Lawmakers find focus on taxing Internet sales


One of the aspects of buying over the Internet has been the fact that, as a consumer, you’re getting a discount from what that same item would cost in a brick-and-mortar store.

Georgia imposed an 8 percent sales tax on Internet purchases last year, but is having to negotiate with the granddaddy of Internet retailers — Amazon — to get the business to begin collecting that tax on items sold to Georgia residents.

The governor’s office told Georgia Public Broadcasting last week that Gov. Nathan Deal is optimistic that an agreement can be worked out with Amazon without a court battle. And the conventional thinking is that once the world’s biggest e-retailer agrees to collect those taxes, other smaller Internet businesses will follow suit.

If there’s a sudden willingness for Amazon to agree to this, it’s likely because one of the few bipartisan efforts to arise in the current Congress is legislation introduced last week that is aimed at kickstarting the so-called “the Amazon tax” that has been hanging around the federal Legislature for a number of years now.

“Small businesses and states alike are suffering from the inability to collect due — not new — taxes from purchases made online,” U.S. Steve Womack, R-Ark., told Reuters last week. He described that the legislation is a “bipartisan, bicameral, common-sense solution that promotes states’ rights and levels the playing field for our Main Street businesses.”

Indeed, that is the question here — a level trading field in commerce.

When you go into a business located in your community — whether locally owned or a chain store — you find a place where there is actual stock to look at, pick up and touch. Maintaining that stock of items — clothing, food, electronics and others — is an expense borne by the local business. They have employees, power bills, water bills, maintenance and other expenses that add to their cost of doing business.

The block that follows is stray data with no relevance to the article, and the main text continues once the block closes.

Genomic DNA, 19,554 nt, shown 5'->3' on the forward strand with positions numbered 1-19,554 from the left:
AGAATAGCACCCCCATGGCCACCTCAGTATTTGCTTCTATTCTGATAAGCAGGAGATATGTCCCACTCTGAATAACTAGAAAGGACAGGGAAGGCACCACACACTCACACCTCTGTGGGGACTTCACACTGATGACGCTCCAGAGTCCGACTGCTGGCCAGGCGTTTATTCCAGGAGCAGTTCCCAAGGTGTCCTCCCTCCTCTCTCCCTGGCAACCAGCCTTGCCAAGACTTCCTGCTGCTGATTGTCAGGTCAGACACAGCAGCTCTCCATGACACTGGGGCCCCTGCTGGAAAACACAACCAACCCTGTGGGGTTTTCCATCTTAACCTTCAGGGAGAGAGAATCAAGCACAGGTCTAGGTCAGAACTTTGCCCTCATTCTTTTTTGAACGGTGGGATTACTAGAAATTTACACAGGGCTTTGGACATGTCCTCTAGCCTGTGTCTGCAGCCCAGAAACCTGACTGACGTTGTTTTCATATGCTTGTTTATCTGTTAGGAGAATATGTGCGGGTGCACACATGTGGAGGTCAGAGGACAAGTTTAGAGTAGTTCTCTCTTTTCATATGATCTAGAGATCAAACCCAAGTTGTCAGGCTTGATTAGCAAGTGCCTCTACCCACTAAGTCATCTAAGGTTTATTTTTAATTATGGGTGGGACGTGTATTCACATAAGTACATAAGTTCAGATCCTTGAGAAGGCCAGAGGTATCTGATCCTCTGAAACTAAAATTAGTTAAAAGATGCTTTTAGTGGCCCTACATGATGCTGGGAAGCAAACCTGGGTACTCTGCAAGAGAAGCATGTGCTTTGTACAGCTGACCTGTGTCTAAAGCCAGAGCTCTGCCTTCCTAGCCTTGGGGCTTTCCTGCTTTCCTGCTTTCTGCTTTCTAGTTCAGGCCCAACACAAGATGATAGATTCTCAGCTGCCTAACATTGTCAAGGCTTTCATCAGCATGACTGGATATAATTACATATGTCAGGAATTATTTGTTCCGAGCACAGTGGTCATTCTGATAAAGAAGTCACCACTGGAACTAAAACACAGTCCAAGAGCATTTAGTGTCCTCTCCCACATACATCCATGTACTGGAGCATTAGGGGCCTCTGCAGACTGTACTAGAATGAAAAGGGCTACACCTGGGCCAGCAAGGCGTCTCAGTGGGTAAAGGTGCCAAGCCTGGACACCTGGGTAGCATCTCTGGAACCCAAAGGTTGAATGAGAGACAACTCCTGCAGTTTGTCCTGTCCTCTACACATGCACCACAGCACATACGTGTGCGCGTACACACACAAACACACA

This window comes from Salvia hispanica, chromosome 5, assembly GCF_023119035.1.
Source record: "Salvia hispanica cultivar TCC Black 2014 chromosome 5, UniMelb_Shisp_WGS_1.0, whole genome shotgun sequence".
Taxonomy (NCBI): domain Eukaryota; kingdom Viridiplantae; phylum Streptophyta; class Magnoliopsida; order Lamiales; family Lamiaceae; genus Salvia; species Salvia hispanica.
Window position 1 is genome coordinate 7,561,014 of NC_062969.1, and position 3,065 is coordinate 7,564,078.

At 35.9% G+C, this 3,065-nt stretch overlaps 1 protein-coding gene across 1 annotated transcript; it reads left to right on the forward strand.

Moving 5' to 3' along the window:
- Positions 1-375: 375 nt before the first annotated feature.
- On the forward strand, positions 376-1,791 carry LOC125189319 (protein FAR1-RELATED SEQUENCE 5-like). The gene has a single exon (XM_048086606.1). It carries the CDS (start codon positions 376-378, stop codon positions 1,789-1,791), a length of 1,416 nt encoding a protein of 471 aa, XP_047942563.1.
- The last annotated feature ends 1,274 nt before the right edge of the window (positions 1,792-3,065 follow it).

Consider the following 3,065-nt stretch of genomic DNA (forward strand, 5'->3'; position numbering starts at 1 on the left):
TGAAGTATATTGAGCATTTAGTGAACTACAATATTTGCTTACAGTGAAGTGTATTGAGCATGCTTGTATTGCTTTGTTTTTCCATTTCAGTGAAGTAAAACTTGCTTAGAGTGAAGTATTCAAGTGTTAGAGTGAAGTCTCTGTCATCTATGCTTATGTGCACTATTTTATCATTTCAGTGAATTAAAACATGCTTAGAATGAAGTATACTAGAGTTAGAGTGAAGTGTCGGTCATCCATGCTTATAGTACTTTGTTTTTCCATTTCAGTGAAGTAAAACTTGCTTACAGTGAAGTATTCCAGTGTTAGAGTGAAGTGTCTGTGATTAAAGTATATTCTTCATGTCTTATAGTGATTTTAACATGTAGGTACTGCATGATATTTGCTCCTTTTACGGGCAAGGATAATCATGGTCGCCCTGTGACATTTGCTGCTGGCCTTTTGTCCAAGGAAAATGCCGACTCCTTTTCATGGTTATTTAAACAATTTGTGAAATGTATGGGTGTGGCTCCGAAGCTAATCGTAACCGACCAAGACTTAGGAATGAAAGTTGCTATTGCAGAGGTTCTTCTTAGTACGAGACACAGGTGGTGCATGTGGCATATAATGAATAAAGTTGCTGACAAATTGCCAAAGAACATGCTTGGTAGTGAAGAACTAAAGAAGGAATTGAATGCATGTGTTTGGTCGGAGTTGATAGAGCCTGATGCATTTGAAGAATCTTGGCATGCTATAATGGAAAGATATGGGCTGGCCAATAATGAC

What the owners and managers of those businesses are finding is that consumers are using them more and more these days as a showroom.

For instance, if you walk into a store and try on a pair of shoes that cost $60, you can see how the material feels, check out how they look on you and find out exactly what size you need in that particular brand.

If you buy the shoes in Albany, they’re going to run you $64.20. If you order them from an e-retailer that has them at the same price and offers free shipping, you save the $4.20.

That’s not a big deal in a single case, but multiply it by thousands of consumers buying thousands of items and soon you can see where local merchants, local government and state government all miss out on revenue simply because e-retailers have an unfair advantage.

In the span of a decade, according to the U.S. Commerce Department, Internet sales have more than tripled their share of all U.S. retail sales, rising from 1.6 percent to more than 5 percent. Estimates are that states are losing $11 billion a year, a number that will continue to rise.

While we don’t favor new taxes, we do believe that

e-retailers should be held to the same standards as physical stores, whether they’re mom-and-pop businesses or big box stores. Fair is fair.